Q. What do you call a savory bread pudding, made with sourdough bread, asparagus, ham, cheese, and eggs?

A. Delicious.

HA! You were going to say strata, weren't you? Well, you get an "A" for effort, as well as culinary cred; bread pudding made with savory ingredients rather than sweet is indeed strata.

And it is, indeed, remarkably delicious.

Strata (and its sweet sibling, bread pudding) are two dishes that have sadly fallen by the popular-food wayside.

Oh sure, you can get incredible bread pudding in New Orleans, complete with bourbon sauce (and probably on Bourbon Street, with all the entertainment that entails).

But in most restaurants? Maybe in New England, where it's often nose to tail on the menu with grapenut custard and homemade tapioca pudding.

And in your typical suburban joint, the type of place most of us go when we're tired of cooking and need a night out at a sensible price?

Don't think so.

Which is a shame. Because bread pudding/strata is comfort food at its best: smooth, soft (with a complementary bit of chew), richly flavored yet mild (if that makes sense), and very easy to love.

Not only that - either is a great way to use up bread that's going stale. AND they're both super party dishes – bread pudding for a dinner party, strata for brunch. Assemble the night before, then bake just before serving; no fuss, no stress.

So, I challenge you: bookmark this recipe. And the next time you're having a crowd for breakfast (or your teenage son is home from college), serve Asparagus Strata with Sourdough.

Let's put this old favorite back on the culinary landscape.

Preheat the oven to 350°F. Line a baking sheet with parchment, and grease a 2-quart casserole dish or 9" x 13" pan.

Choose your asparagus; you'll need a medium bunch of fresh asparagus (about 15 to 20 average-size stalks), ends snapped off and cut into 1" pieces; or 9 ounces frozen asparagus.

I'm using fresh here. Cook the asparagus very briefly; a couple of minutes in the microwave should be sufficient. You want the stalks to be crisp, but not hard.

Toss 10 to 11 cups sourdough bread (about 12 to 16 ounces), cut in 3/4" cubes, with 4 tablespoons (57g) melted butter. Spread the bread cubes evenly on the baking sheet. Heat the bread in the oven for 10 minutes; it won't color, but will dry out a bit.

Turn the oven off; you won't be baking the strata until later.

Put the bread cubes in a large bowl. Toss with 1/2 pound (227g) ham, diced; the asparagus; and 1 1/2 cups (170g) shredded cheddar cheese.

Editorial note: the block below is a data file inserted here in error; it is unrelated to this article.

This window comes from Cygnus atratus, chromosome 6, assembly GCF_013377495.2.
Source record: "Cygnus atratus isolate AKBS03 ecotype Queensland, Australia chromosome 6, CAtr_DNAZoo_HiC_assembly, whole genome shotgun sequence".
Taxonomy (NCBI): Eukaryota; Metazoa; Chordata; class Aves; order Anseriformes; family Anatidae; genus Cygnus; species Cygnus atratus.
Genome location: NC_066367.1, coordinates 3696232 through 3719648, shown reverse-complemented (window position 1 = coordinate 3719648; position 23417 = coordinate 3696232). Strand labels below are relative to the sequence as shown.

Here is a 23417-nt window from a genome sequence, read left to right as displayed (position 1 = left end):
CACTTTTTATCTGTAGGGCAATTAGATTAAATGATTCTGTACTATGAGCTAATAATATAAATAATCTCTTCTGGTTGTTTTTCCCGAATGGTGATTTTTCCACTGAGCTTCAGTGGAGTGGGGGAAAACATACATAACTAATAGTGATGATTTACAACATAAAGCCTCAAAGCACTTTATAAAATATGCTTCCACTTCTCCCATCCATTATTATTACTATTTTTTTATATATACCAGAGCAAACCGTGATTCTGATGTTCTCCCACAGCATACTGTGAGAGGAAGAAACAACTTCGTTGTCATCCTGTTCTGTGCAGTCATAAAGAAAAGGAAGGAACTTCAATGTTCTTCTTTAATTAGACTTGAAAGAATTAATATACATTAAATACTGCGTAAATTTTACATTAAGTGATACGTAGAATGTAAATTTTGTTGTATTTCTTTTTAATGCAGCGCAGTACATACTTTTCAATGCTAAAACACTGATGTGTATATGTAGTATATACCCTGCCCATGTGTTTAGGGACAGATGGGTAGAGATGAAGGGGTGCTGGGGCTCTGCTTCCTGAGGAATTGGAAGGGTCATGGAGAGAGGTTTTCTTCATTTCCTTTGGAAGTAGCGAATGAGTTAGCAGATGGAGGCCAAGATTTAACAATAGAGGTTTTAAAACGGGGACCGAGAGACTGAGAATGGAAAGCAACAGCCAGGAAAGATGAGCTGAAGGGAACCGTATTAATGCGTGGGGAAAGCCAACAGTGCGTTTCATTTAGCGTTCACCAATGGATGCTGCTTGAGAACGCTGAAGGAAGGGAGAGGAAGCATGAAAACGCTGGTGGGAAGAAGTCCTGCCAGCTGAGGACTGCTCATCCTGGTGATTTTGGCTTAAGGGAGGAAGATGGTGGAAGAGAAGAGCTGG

Whisk together 8 large eggs; 1/2 cup (113g) half & half, and 1/2 teaspoon salt.

Spread the bread mixture in the prepared pan.

Pour the eggs/half & half over the bread mixture, pressing the bread gently into the liquid. Add up to an additional 1 cup (227g) half & half if the liquid doesn't come to within about 3/4" of the top of the bread cubes.

Why is there such a variation in the amount of half & half? Because a lot depends on the size and shape of your casserole dish. As noted, use enough so that the liquid comes to within 1/2" to 3/4" of the top of the bread.

Cover the pan, and refrigerate overnight, or for at least 6 hours.

Just before you're ready to bake, preheat the oven to 375°F.

Sprinkle the top of the strata with 1/2 cup (57g) cheddar cheese.

Bake the strata, uncovered, for about 45 minutes, or until it's puffed and golden. A knife blade inserted into the center will come out clean.

Remove the strata from the oven, and allow it to rest for 15 minutes before serving.

Dig in!

Read, bake, and review (please) our recipe for Asparagus Strata with Sourdough.

Jump to Comments
Recipe in this post
A headshot of PJ Hamel and her dogs
The Author

About PJ Hamel

PJ Hamel grew up in New England, graduated from Brown University, and was an award-winning Maine journalist (favorite topics: sports and food) before joining King Arthur Flour in 1990. Hired to write the newly launched Baker’s Catalogue, PJ became the small but growing company’s sixth employee.&nbsp...
View all by PJ Hamel